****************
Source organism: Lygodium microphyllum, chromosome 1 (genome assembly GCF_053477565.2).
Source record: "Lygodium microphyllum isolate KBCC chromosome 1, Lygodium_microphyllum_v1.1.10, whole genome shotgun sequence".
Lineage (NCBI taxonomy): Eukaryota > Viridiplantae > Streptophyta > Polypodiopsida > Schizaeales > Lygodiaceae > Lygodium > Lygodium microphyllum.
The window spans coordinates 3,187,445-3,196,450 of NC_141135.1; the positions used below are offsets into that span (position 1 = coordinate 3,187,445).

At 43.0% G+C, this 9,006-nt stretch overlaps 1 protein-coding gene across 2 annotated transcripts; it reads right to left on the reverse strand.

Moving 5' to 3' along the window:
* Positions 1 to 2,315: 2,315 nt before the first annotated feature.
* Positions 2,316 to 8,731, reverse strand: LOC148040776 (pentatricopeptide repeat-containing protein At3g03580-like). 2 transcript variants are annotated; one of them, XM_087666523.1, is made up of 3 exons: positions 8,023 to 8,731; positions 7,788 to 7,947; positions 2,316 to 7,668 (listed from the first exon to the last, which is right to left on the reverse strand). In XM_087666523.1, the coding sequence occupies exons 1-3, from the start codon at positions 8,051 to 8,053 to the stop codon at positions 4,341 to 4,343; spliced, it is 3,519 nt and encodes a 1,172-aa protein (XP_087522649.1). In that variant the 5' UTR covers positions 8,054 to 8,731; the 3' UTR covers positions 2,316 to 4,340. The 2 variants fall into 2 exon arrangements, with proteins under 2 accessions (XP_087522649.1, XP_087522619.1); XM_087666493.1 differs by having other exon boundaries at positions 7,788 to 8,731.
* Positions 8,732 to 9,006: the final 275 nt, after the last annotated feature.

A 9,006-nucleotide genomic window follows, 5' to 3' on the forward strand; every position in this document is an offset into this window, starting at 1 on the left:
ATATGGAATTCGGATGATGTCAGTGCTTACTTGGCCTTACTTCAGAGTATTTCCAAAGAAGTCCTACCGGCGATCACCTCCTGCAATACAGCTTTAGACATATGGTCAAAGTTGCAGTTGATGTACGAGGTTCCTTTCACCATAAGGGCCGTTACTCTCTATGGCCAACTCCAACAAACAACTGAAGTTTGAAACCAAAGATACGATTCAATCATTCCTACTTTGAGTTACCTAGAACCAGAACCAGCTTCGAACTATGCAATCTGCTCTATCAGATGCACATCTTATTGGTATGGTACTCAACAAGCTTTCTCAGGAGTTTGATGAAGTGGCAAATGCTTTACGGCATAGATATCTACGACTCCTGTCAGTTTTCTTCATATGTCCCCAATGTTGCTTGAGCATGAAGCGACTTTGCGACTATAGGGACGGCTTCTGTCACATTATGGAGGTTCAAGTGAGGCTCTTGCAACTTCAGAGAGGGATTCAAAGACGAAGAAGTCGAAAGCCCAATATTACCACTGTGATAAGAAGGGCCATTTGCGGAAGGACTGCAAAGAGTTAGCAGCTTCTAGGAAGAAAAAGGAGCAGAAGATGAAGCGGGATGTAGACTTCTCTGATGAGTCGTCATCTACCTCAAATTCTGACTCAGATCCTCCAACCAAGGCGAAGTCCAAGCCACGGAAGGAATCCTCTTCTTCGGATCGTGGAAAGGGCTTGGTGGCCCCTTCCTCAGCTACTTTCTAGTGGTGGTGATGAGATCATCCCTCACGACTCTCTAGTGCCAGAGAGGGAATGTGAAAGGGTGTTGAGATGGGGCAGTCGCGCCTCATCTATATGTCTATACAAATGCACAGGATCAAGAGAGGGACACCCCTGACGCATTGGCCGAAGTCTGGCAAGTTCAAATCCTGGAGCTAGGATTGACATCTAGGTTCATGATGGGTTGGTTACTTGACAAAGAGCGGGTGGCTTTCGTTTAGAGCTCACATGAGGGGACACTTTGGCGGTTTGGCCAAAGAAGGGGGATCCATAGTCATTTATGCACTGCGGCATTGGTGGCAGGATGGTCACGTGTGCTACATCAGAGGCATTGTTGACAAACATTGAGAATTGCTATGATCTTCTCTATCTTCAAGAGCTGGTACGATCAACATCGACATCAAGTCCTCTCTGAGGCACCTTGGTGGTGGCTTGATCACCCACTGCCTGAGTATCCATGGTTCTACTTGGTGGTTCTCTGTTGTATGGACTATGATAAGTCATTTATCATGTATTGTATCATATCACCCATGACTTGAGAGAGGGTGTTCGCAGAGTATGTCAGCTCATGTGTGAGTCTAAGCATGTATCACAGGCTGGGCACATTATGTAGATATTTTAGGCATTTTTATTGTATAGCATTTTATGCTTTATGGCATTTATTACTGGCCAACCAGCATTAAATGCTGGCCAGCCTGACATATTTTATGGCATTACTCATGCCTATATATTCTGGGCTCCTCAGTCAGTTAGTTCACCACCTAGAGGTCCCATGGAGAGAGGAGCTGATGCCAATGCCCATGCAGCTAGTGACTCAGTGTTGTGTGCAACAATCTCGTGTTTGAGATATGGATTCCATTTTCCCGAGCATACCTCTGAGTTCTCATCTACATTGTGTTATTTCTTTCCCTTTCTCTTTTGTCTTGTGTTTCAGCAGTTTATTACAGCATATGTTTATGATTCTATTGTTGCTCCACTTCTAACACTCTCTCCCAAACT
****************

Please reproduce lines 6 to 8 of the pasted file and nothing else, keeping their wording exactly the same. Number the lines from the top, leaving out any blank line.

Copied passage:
Moving 5' to 3' along the window:
* Positions 1 to 2,315: 2,315 nt before the first annotated feature.
* Positions 2,316 to 8,731, reverse strand: LOC148040776 (pentatricopeptide repeat-containing protein At3g03580-like). 2 transcript variants are annotated; one of them, XM_087666523.1, is made up of 3 exons: positions 8,023 to 8,731; positions 7,788 to 7,947; positions 2,316 to 7,668 (listed from the first exon to the last, which is right to left on the reverse strand). In XM_087666523.1, the coding sequence occupies exons 1-3, from the start codon at positions 8,051 to 8,053 to the stop codon at positions 4,341 to 4,343; spliced, it is 3,519 nt and encodes a 1,172-aa protein (XP_087522649.1). In that variant the 5' UTR covers positions 8,054 to 8,731; the 3' UTR covers positions 2,316 to 4,340. The 2 variants fall into 2 exon arrangements, with proteins under 2 accessions (XP_087522649.1, XP_087522619.1); XM_087666493.1 differs by having other exon boundaries at positions 7,788 to 8,731.